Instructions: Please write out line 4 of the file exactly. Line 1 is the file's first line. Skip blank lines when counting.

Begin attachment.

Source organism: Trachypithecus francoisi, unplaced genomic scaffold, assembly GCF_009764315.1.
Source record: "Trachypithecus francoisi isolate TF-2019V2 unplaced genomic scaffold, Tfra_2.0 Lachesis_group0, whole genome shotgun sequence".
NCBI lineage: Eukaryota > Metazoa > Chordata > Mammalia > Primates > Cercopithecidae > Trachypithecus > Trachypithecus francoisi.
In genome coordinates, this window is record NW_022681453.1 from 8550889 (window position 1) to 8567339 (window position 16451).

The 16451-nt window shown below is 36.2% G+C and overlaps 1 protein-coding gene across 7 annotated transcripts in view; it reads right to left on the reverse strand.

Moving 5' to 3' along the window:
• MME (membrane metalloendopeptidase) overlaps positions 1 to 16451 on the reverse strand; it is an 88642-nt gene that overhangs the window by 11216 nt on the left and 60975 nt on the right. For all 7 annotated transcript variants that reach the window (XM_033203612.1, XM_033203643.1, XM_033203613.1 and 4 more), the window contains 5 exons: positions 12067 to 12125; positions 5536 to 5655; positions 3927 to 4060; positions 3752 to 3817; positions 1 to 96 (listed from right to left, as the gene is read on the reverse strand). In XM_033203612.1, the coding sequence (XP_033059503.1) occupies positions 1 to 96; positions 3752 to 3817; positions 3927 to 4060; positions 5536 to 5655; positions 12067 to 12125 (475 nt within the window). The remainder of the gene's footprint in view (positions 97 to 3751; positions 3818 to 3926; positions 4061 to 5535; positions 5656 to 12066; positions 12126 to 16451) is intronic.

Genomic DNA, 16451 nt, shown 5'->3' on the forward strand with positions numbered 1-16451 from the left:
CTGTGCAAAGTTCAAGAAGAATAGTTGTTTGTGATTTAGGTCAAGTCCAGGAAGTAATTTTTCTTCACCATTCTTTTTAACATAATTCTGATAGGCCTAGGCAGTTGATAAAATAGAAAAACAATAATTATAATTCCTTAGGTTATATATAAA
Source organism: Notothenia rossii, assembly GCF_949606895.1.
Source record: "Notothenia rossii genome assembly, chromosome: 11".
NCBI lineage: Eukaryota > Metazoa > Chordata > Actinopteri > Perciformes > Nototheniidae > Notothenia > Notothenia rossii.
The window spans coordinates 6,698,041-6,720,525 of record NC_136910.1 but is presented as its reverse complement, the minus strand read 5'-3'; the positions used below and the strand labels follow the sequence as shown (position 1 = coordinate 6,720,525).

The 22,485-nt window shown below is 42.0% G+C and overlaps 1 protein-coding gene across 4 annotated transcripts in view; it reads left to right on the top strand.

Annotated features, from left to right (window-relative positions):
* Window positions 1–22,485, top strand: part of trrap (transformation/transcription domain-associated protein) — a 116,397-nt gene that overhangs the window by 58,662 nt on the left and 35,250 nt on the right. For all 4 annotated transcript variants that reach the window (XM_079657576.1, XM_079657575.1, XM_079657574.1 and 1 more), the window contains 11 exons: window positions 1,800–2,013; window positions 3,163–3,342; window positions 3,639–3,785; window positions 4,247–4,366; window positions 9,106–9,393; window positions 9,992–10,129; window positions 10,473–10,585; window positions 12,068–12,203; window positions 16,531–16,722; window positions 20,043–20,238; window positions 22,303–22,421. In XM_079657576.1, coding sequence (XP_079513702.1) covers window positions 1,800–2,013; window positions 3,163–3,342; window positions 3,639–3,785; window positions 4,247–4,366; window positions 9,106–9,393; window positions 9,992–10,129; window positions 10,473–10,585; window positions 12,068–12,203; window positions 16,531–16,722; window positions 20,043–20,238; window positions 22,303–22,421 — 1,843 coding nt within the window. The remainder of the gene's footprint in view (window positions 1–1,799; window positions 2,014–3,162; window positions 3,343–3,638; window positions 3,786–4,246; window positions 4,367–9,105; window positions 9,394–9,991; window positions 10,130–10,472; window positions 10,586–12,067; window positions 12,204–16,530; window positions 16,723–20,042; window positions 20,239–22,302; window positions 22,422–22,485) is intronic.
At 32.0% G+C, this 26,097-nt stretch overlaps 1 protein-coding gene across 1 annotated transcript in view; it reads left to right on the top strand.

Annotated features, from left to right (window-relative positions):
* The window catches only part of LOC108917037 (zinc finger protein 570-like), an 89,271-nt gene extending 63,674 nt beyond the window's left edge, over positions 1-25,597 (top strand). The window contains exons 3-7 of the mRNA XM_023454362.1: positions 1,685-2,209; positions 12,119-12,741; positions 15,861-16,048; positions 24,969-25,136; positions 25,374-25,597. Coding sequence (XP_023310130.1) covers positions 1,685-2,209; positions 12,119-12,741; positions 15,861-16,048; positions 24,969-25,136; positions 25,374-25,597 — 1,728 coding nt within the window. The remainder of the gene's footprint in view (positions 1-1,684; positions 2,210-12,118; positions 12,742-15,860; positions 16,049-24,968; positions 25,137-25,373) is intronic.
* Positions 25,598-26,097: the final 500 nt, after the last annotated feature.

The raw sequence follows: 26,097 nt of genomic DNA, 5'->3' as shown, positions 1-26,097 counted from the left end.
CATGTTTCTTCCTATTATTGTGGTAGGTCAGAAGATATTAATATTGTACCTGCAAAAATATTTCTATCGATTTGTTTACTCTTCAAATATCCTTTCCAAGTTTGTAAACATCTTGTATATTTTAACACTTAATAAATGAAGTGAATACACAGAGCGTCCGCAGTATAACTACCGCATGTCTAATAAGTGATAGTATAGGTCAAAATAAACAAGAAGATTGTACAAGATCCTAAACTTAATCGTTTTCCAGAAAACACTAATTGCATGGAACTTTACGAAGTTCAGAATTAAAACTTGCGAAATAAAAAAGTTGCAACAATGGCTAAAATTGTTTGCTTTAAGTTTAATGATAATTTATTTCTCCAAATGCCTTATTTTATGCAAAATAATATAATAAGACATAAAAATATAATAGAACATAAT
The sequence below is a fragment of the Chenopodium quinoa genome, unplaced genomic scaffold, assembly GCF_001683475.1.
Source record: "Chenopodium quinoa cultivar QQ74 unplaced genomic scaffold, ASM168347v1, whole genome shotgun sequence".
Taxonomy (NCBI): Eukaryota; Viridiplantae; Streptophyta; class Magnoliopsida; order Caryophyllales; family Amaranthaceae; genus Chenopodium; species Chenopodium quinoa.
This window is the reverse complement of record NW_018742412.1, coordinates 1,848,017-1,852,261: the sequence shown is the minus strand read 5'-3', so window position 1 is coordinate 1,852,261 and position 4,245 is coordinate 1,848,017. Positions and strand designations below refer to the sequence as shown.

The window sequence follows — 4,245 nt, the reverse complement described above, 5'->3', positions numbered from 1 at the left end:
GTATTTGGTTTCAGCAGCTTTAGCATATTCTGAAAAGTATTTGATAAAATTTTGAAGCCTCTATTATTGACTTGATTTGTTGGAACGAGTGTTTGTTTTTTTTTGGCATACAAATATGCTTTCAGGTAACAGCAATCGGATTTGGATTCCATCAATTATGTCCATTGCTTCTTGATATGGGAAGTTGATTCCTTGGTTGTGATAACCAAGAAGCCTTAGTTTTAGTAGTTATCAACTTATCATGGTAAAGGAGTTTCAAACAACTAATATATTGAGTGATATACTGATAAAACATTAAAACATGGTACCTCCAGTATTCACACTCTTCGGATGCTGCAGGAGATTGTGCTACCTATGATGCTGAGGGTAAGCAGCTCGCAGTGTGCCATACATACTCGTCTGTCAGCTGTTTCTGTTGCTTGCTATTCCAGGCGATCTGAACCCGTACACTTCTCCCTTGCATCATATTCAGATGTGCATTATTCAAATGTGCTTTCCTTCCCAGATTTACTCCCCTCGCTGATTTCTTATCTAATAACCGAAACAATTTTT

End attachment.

In genome coordinates, this window is record NW_022681453.1 from 8550889 (window position 1) to 8567339 (window position 16451).